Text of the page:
After The Carillion Collapse: Who Is To Blame?

Submitted by Bill Blain of Mint Partners

“Look back at the past and the changing empires that rose and fell, and you can foresee the future….”

Why and How did it happen? And who should we blame?

Welcome to the X-Factor Economy: Carillion, once the darling of infrastructure, is exposed as a debt-addled fraud. Shock! Horror!

Tabloids full of “Carillion executive ate my Hamster” headlines. Brek-Drek morning TV is full of insights: the tragedy of small local suppliers likely to suffer enormous losses as invoices go unpaid, starving schoolkids as their lunches don’t turn up, prisoners running amok because their guards have been sent home. Hospitals half finished, train-tracks un-laid, and a government follolopping around like a fish out the water. (Again.) Even the banks elicit some sympathy for the losses they will suffer.

Someone has to take the blame – and Theresa May’s hapless government is the obvious target.

Whoa. Steady. Step back. What you pay for, you get.

Don’t bleat for the financiers. Carillion has been a massive short across the smart money for ages. Don’t bleat for the banks who are fully provisioned. I do feel a tinge of sympathy for the German investors sold the firms Schulschein private placements.

Why did it happen? Over the past 5 years Carillion has taken revenues of some $20 bln from Government contracts. Despite paying its 13 layers of management and sales teams handsome salaries and bonuses, and awarding its owners inflated dividends, the company’s pension fund is left massively underfunded, and the firm was about financially stable as a chocolate teapot. (As bonds yield rise that pension deficit would lessen – but too late for the 20k Carillion employees in the UK who are now consigned to the Government scheme.)

There is a great quote from Julian Assange, that well known Ecuadorian, on corporate collapse: “When Enron collapsed, through court processes thousands and thousands of internal emails came our, and it provided a window into how the whole company was managed. It was all the little decisions that supported such flagrant violations.” I can’t wait to learn how Carillion won its business….

And, government knew all about what was happening. They were collectively complicit – but were happy because Carillion apparently delivered Rolls Royces at Mini prices. Government ministers could happily preside over the ribbon-opening of a new hospital pontificating platitudes about value-for-money, budget responsibility, and value for tax-payers. Utter b*ll*x.

Despite watching the company gorge and fatten from the contract trough, and stumble into increasing debt, the government continued to award them contracts. Outsourcing became a mantra of government efficiency. Carillion embraced the need. It ate itself on increasingly less lucrative contracts and increasing debt.

Of course, you could blame the civil servants who approved the contracts. Civil servants on massive pension guarantees (paid by our taxes) were quite happy to do their job – which was awarding contracts to the cheapest bid and going out for regular and expensive dinners with the Carillion bid teams to “review contracts”. Due diligence means cheapest. But, they appear to have paid absolutely no attention to ability of the contractor to actually deliver or opine on its financial prospects.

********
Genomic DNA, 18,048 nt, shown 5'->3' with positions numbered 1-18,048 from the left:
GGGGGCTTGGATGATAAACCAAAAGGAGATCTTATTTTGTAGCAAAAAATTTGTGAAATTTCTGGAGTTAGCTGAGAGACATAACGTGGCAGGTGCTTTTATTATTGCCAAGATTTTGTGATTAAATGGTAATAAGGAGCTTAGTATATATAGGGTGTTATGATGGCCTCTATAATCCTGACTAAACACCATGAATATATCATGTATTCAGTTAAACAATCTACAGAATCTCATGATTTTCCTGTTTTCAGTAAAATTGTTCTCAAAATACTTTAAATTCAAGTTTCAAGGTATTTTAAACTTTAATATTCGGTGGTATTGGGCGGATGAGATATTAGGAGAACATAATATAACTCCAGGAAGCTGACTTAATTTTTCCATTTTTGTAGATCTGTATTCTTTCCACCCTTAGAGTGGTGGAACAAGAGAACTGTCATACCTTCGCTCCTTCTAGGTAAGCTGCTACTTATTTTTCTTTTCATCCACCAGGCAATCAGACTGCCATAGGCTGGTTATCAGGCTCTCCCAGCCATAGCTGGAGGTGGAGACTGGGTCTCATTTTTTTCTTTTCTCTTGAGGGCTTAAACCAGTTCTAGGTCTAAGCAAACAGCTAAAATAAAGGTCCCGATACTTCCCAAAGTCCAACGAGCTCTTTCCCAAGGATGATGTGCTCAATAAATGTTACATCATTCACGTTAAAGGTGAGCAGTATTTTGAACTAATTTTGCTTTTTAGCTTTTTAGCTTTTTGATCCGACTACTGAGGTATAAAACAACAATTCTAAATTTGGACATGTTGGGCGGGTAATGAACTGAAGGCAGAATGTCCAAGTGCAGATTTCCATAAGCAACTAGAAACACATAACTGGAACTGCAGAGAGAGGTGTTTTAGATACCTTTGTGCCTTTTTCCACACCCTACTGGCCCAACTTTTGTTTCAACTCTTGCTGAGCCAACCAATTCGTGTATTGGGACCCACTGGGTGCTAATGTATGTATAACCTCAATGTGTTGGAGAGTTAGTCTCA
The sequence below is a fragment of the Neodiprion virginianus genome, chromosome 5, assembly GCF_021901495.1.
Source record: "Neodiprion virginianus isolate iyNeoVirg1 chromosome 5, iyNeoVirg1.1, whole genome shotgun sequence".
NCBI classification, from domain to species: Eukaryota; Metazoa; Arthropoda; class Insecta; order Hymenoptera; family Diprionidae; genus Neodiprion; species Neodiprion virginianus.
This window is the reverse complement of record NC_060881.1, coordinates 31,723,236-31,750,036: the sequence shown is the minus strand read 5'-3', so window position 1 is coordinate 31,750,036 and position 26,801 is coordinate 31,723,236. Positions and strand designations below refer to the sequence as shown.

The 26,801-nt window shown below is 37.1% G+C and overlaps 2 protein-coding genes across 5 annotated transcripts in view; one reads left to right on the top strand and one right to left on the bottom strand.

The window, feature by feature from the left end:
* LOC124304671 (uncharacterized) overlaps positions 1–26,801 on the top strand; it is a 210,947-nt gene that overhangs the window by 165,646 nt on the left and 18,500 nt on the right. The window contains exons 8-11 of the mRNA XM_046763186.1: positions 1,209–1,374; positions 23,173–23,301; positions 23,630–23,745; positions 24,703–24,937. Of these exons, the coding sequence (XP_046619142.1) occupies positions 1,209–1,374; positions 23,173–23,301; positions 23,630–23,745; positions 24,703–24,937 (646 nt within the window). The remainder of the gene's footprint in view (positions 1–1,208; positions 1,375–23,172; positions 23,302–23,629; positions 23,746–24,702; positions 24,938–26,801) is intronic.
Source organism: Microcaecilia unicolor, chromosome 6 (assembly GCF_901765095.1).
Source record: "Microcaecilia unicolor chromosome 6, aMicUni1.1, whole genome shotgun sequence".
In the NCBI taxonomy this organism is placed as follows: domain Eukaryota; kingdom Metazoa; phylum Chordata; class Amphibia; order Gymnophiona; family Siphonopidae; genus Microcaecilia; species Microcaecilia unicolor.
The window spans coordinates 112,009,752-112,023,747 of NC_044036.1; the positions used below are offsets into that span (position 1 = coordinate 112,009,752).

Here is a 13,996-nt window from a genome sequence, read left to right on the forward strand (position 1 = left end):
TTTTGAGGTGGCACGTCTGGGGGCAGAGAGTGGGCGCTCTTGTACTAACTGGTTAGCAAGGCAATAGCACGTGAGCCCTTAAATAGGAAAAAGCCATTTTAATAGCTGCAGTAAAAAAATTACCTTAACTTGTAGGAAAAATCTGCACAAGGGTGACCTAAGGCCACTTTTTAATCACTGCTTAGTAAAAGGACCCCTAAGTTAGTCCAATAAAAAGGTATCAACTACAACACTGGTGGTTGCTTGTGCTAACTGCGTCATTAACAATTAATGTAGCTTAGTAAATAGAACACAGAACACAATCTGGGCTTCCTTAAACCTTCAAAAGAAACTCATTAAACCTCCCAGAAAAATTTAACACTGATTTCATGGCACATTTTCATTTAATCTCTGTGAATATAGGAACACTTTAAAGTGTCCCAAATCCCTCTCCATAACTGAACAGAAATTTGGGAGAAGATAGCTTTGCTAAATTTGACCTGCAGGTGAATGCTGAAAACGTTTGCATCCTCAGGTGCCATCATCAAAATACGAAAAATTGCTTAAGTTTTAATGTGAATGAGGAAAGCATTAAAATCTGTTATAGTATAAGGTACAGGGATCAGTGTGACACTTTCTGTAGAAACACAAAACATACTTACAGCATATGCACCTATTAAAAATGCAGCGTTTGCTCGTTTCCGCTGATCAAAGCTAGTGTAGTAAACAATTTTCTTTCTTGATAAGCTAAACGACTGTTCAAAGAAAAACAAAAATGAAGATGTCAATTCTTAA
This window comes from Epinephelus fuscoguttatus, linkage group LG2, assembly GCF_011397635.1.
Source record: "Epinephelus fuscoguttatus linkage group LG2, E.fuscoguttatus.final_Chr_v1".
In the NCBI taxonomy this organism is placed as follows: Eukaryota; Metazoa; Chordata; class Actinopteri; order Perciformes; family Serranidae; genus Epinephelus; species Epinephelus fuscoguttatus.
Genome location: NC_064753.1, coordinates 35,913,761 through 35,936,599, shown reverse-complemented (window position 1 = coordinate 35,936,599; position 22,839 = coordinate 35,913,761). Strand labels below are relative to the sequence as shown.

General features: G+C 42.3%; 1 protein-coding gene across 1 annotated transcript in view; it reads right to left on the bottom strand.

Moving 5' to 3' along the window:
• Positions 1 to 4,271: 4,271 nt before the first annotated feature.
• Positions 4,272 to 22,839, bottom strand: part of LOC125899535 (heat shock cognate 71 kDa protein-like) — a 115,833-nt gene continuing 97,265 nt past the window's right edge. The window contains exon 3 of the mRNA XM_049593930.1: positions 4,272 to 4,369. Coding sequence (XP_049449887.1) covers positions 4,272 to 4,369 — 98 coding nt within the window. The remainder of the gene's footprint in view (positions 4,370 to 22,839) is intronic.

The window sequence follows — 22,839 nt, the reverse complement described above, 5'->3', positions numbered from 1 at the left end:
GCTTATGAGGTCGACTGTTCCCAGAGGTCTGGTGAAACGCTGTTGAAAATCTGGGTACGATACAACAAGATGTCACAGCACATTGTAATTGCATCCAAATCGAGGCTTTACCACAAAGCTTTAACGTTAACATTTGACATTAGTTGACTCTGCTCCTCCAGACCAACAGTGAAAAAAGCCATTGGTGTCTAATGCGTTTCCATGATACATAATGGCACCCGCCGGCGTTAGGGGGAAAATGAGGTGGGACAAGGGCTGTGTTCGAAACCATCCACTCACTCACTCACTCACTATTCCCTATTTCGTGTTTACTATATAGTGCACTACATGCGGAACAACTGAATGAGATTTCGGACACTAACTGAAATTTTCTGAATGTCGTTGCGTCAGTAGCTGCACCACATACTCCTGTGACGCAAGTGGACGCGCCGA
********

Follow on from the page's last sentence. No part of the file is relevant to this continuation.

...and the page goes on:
In this modern World we need know who is responsible.

More to the point, what happens next? In the short-term – and I mean the next 48 hours – civil servants will “courageously” and “tirelessly” scramble to cover Carillion contracts, and cover up their tracks. I hear they are sending firemen to ensure kids get fed this lunchtime. But guess what? All these busted contracts won’t be replaced at low-ball bid levels. The new providers will charge real money – and mark ‘em up a bit/ a lot. Government officials will attempt to justify the hit to the public purse. Civil servants “can’t possibly comment.” Inflation will rise as service costs go up. Unhappy electors will moan a little bit more.

There are some £28 bln of future government contracts up for grabs by the next Carillion. These need to be reviewed. Strip out the numpties that award them, and the nonsense of giving them to the lowball bid. Real contracts are great for the economy – providing real trickle down to contractors, staff up-skilling and honest returns. Award contracts on the basis of ability, quality and deliverables. Watch productivity go up, and the infrastructure base of the economy move from barely satisficing to genuinely good.

Meanwhile. Let’s find someone to shoot! And speaking of chocolate teapots, it might as well be the Prime Minister. A bit of creative political destruction might not be a bad thing. If it wasn’t for the fact an election would make Brexit even more messy and uncertain, and a few years of Corbyn might prove too many, why not? Time to press the reset button. It might be a darn good thing for May and the rest of the Tory dinosaurs to tumble into the political abyss, giving the opportunity for the smart young mammals of the party to float to the surface..

Meanwhile, I really ought to be talking about market stuff – like inflation, rising bond yield prospects, oil prices rising but looking toppy around $70!, rising global growth forecasts and all that stuff. Or, why Asia is so strong this morning, as Japan closes on yet another high. It can all wait for tomorrow.